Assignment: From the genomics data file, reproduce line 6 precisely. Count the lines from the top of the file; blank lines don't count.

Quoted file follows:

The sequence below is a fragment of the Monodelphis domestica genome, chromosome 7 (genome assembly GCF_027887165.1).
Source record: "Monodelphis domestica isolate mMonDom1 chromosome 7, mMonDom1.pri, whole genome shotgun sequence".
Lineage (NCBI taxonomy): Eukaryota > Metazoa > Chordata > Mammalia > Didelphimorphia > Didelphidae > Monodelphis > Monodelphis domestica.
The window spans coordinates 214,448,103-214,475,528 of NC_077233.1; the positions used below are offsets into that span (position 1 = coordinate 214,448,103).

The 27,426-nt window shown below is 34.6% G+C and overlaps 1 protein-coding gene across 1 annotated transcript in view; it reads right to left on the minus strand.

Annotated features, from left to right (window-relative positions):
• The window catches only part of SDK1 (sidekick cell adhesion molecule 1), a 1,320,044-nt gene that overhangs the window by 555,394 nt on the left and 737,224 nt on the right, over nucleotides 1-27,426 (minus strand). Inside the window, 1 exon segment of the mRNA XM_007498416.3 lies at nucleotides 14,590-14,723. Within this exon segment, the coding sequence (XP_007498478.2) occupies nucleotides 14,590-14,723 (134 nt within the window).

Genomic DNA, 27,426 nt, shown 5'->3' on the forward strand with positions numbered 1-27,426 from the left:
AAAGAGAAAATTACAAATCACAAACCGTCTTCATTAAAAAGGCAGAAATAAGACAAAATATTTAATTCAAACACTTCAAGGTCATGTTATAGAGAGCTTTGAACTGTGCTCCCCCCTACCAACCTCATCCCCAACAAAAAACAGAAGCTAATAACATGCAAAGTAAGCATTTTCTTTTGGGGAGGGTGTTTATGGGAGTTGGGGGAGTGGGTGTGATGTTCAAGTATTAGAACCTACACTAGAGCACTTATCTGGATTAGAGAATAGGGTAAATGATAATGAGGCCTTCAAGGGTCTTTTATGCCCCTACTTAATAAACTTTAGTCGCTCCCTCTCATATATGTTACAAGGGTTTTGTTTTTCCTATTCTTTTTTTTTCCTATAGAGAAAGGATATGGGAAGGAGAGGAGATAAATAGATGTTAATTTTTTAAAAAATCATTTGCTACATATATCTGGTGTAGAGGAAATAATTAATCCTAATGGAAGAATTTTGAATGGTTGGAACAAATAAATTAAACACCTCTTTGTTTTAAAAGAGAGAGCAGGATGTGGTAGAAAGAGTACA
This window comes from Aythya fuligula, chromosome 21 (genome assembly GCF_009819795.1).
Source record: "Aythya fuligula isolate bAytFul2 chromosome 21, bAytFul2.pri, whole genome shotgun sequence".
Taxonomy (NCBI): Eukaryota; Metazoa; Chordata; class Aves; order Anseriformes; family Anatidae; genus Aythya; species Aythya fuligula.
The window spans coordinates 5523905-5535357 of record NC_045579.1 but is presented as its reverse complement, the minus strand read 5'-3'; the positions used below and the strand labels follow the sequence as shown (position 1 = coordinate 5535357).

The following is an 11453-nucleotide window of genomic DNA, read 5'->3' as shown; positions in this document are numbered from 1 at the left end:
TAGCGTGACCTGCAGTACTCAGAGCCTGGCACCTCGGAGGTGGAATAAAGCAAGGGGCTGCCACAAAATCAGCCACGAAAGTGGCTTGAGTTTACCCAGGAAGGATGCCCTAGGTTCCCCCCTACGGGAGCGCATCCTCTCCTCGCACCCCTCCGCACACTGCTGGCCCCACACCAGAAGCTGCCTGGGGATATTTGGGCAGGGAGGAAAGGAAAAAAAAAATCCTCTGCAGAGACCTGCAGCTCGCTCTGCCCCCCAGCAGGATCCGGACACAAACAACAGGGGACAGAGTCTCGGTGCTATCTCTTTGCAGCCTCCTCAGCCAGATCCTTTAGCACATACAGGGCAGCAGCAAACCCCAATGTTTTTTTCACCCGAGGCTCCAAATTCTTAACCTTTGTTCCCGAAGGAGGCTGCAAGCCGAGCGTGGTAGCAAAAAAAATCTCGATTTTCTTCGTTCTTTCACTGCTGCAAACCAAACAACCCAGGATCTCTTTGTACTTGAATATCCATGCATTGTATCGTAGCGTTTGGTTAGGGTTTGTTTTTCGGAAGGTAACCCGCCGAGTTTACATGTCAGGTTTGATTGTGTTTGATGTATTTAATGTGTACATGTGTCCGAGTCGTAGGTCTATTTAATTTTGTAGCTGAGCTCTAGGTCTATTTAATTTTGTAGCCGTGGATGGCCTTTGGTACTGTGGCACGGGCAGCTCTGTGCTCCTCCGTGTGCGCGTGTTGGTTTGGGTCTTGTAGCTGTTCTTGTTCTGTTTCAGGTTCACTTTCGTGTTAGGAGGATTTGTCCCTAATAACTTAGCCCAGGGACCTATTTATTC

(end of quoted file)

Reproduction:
Annotated features, from left to right (window-relative positions):